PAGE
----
I think that Msgr. Pope’s suggestions are to far reaching to be widely accepted. I think that at least at first we should concentrate on the most extreme offenses. I am thinking about the provocative way young ladies dress these days. One recent Sunday, the young lady behind whom I was sitting, got up to lector. I could see the outline of her underwear through her dress. Others were wearing clingy knits. I have frequently seen very short shorts. I really believe that these nice young ladies do not mean to be provocative. This is just the style these days. I really hope that someone in positions of authority, priests, parents,ect., will offer a word to the wise.
As you say, yes there are more egregious issues. But that doesn’t mean this shouldn’t be addressed. There are more egregious sins than showing impatience with someone but that doesn’t mean I shouldn’t take it to confession. If we don’t correct our venial sins they can eventually lead to mortal sins. If we don’t adjust our attitude about showing respect for our Lord in the Holy Sacrament of the Altar by dressing more appropriately we’ll be unlikely to adjust our attitude in other things.
Msgr., an addition to your list. Men are supposed to pray with their heads UNcovered but women are supposed to pray with their heads covered. ??
Certainly there are regional differences as to what constitutes “proper” dress at times. I live and attend church in a seaside community. Our parish online payday loans Wisconsin is three blocks from the ocean. It is not unusual to see congregants wearing shorts and other summer wear including sandals in the summer months. There is always a variety of dress among our congregants…but I also think it’s the least of the concerns and least important consideration when one sees our church full (or nealy that) at all our weekend masses. I tend to not expect some people to wear a thee piece suit to church, nor do I expect some to show up wearing a Hawaiian shirt and shorts (at least not the eucharistic ministers). Certainly we have limits of bad taste. The teenaged girl who showed up for midnight mass wearing a tank top emblazoned with the word “BITCH” in sparlky letters got her share of dirty looks (she has since made more reasonable choices in attire). The parish I grew up in was very much like that…which might explain why fewer and fewer people (myself included) would show up on a sunday. The plummeting attendance and tithe led to the decision to consolidate the congregation with another parish and close the church, convent, and school.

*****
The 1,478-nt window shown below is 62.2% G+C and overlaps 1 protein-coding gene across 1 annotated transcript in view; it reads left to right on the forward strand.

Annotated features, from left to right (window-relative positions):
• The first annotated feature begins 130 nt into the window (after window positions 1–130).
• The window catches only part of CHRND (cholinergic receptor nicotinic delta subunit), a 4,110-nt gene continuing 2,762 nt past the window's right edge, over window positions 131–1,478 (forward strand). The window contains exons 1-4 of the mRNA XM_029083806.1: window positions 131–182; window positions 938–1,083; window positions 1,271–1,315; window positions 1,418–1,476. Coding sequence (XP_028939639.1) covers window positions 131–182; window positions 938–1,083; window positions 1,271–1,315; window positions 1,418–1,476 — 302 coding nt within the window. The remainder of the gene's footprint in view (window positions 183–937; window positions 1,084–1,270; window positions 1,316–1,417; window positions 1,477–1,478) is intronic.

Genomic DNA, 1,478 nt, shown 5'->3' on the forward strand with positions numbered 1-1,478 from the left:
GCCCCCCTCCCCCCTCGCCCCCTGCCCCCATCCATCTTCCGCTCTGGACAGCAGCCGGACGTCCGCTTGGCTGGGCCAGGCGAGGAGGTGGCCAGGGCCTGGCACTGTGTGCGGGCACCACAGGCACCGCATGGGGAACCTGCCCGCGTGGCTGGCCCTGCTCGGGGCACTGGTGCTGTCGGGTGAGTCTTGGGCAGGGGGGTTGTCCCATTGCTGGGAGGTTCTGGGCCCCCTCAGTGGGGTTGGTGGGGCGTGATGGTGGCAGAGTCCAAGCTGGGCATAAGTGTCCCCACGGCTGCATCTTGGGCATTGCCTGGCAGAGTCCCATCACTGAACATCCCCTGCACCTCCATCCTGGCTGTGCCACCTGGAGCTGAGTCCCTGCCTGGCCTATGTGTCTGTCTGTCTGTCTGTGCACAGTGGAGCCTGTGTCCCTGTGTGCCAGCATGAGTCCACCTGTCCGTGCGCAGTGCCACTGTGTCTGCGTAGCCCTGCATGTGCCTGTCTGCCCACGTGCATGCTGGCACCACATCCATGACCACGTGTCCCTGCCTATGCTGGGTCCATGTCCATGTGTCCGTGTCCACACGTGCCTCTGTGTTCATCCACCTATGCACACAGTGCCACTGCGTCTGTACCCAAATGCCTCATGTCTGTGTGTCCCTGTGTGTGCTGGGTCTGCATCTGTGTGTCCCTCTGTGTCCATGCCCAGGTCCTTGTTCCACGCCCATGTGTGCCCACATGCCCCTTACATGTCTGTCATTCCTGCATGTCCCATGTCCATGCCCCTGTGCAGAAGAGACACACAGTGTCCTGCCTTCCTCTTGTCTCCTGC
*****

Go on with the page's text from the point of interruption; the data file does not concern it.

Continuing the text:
However, I think we, as a community, are fairly content without turning church services into a fashion competition akin to Project Runway meets the Third Reich
I’m not familiar with the former reference (being a fud along with Msgr P), but what I get from the latter is the implication that those who expect appropriate attire are Nazis. I believe that’s harsh and unfair.
Our parish encompasses a wide swath of socio-economic classes from the very wealthy to the recent immigrants, and often the clothing habits reflect that as well
When my family travels – including when we’ve been at the beach – we pack church-appropriate clothing. Mass should be taken seriously regardless of its location. Even on vacation one should be able to manage at least “business casual.”
Project Runway is a fashion TV show, with Heidi Klum and Tim Gunn. To my understanding (though I’ve never actually watched it, just heard about it) it’s about producing the best designer. Designer Christian Siriano was a winner of this show. I think what wjb67 meant by the reference is that some people come dressed to church like say, a supermodel (Heidi Klum), versus the people who strictly adhere to a type of dress code for church. Teenage girls and young adult women are strongly influenced by the TV shows out there (Sex and the City, Project Runway, America’s Next Top Model) and may think it’s ok to wear what is worn in those shows anywhere. It’s not, and those kinds of clothes can garner the wrong attention. Anyways, just giving my explanation of the reference.